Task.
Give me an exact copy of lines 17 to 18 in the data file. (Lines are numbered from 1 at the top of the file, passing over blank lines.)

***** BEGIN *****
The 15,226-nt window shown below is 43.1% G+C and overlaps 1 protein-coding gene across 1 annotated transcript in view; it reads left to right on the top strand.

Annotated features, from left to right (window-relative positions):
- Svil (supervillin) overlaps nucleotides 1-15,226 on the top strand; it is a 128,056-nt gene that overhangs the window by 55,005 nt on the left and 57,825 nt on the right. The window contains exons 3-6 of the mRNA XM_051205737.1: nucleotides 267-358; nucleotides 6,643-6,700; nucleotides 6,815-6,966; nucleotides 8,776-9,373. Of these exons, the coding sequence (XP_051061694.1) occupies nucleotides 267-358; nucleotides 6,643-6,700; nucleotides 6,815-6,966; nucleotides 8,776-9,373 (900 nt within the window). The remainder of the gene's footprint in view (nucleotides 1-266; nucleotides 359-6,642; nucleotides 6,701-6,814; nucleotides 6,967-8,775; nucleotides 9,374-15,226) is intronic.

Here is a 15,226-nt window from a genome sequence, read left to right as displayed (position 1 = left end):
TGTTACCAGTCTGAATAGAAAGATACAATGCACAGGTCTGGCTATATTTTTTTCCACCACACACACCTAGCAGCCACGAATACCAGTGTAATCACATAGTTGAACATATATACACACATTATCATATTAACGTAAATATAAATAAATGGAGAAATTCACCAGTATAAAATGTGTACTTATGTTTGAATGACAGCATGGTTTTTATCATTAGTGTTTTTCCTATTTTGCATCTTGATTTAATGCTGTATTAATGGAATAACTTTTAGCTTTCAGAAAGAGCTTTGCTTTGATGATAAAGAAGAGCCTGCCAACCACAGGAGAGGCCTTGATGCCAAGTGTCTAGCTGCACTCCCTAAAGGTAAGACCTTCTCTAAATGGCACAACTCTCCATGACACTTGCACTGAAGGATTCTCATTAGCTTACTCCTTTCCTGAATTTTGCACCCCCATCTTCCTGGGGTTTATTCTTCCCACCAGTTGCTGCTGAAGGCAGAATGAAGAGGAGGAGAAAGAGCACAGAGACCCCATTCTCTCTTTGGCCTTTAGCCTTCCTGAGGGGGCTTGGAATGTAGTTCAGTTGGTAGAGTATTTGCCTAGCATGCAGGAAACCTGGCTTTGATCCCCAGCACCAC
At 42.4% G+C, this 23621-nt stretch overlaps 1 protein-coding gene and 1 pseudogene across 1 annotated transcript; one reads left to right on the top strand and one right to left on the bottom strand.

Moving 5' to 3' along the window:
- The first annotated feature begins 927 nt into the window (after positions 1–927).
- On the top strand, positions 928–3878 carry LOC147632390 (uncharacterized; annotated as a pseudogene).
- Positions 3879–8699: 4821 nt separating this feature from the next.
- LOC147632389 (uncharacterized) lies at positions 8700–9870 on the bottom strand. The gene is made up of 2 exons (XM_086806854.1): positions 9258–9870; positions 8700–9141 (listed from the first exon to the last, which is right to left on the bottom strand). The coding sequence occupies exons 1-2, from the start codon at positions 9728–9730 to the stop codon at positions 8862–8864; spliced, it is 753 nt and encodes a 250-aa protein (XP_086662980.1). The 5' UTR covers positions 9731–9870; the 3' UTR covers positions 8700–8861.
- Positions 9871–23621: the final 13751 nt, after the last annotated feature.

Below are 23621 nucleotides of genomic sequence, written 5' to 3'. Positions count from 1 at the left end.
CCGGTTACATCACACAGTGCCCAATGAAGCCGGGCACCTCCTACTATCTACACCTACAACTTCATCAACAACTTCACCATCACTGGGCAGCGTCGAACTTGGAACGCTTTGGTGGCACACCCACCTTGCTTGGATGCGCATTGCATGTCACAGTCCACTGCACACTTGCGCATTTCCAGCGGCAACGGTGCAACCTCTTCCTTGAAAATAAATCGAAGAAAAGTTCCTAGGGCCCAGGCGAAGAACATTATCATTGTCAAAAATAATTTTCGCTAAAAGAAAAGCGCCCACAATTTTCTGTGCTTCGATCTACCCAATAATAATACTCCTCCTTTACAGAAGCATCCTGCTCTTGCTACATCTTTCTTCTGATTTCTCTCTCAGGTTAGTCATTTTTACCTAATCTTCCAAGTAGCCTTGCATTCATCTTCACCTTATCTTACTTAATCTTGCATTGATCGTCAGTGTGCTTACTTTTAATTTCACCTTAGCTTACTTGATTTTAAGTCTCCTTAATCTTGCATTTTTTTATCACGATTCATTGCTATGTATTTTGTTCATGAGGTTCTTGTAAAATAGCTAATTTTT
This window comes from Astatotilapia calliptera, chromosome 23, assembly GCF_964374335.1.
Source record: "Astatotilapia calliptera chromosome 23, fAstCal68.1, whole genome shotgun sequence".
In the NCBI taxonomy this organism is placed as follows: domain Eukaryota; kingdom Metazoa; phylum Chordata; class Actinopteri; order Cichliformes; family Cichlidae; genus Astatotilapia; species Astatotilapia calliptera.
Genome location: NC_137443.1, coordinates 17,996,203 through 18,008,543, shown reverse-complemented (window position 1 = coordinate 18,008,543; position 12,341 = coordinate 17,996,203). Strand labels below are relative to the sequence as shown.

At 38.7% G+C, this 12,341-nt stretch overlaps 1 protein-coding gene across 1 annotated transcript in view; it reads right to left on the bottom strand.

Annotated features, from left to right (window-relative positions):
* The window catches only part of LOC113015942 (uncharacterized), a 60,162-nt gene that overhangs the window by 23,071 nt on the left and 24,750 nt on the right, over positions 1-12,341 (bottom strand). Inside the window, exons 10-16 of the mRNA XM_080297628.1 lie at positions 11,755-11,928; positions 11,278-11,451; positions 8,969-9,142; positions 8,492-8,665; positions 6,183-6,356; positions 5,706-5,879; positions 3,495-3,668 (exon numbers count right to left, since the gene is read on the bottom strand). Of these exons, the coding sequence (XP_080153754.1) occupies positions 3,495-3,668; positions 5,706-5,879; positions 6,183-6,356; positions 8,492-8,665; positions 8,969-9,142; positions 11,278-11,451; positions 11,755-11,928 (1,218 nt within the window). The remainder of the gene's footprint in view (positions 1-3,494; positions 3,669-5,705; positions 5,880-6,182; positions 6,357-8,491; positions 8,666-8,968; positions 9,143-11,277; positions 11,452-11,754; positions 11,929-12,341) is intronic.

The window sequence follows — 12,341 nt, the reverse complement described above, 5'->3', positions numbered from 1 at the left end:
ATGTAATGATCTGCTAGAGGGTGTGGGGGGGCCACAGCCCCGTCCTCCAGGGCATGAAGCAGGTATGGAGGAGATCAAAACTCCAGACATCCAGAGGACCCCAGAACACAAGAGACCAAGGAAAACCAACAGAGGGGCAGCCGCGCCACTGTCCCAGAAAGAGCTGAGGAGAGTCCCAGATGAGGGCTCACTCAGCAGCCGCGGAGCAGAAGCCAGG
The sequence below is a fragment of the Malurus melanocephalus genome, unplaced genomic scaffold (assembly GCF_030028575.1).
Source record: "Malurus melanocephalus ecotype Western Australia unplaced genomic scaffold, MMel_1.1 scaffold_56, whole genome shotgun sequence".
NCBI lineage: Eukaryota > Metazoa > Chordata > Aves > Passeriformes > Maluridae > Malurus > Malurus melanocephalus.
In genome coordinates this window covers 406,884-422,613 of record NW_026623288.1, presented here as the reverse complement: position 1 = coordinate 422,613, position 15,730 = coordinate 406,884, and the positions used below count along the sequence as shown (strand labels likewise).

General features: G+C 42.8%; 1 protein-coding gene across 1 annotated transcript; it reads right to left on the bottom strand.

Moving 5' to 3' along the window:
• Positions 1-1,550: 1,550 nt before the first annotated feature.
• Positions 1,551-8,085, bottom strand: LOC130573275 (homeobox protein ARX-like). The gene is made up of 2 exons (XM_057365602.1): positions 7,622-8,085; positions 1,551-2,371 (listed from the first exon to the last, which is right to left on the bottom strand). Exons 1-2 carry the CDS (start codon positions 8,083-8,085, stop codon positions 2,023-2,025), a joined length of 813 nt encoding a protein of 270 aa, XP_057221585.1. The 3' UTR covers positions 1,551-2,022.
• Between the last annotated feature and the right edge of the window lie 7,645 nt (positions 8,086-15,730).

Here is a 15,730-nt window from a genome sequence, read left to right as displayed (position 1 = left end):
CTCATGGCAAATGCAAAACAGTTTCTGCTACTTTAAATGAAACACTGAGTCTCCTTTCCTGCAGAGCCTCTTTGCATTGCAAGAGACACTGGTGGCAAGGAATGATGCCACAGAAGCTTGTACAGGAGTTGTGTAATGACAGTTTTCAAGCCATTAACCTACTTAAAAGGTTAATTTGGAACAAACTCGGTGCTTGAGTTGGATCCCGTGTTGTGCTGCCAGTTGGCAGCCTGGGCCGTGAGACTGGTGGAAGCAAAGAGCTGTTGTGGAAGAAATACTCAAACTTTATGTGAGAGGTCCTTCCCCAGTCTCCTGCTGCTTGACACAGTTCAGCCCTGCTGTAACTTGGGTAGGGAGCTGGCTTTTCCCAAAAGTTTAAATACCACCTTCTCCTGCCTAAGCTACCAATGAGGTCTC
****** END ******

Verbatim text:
In the NCBI taxonomy this organism is placed as follows: domain Eukaryota; kingdom Metazoa; phylum Chordata; class Actinopteri; order Cichliformes; family Cichlidae; genus Astatotilapia; species Astatotilapia calliptera.
Genome location: NC_137443.1, coordinates 17,996,203 through 18,008,543, shown reverse-complemented (window position 1 = coordinate 18,008,543; position 12,341 = coordinate 17,996,203). Strand labels below are relative to the sequence as shown.